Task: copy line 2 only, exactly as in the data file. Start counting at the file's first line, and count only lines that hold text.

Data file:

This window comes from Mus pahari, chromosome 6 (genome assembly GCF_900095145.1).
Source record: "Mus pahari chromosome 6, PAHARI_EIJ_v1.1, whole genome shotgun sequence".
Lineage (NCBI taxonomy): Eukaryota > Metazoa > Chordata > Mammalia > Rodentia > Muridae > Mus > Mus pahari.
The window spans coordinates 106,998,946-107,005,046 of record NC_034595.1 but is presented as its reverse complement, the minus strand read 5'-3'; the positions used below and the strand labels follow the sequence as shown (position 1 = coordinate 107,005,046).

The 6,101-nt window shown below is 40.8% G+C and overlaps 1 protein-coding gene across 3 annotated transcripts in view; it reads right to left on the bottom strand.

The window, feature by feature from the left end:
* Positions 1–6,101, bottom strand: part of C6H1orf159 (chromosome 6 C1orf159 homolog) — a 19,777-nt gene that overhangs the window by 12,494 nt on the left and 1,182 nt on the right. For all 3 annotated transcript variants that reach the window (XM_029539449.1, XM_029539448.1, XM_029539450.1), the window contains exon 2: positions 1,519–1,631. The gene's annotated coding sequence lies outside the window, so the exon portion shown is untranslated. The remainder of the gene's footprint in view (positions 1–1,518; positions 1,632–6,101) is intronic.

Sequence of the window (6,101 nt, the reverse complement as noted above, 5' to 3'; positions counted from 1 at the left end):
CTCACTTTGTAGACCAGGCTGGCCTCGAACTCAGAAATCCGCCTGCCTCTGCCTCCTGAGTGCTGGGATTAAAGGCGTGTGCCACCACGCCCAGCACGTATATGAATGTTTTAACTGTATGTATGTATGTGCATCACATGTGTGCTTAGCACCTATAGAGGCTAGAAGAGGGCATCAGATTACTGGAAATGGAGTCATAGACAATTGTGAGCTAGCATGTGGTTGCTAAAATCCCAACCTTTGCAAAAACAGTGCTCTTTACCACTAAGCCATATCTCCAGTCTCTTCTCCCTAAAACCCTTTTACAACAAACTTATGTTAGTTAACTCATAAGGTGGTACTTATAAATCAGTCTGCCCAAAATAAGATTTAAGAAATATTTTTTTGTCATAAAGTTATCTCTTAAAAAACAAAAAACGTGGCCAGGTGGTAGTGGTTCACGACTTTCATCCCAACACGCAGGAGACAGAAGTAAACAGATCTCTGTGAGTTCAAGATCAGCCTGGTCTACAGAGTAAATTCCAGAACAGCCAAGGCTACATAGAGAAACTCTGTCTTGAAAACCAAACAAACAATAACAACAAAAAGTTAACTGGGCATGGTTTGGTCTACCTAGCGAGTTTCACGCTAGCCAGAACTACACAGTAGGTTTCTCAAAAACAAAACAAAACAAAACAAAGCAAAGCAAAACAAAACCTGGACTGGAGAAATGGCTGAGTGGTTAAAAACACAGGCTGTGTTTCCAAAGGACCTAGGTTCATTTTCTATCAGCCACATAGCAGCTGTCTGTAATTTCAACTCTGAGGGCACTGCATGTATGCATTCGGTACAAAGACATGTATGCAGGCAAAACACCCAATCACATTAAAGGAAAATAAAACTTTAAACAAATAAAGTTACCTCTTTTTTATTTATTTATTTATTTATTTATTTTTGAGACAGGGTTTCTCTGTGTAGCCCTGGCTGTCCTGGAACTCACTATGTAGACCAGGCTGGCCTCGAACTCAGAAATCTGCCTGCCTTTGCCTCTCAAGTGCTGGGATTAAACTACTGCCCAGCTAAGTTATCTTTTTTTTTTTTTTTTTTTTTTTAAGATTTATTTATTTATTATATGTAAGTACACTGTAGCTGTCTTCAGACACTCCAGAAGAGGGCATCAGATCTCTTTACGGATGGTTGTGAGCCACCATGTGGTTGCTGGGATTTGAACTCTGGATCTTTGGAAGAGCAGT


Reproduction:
Source record: "Mus pahari chromosome 6, PAHARI_EIJ_v1.1, whole genome shotgun sequence".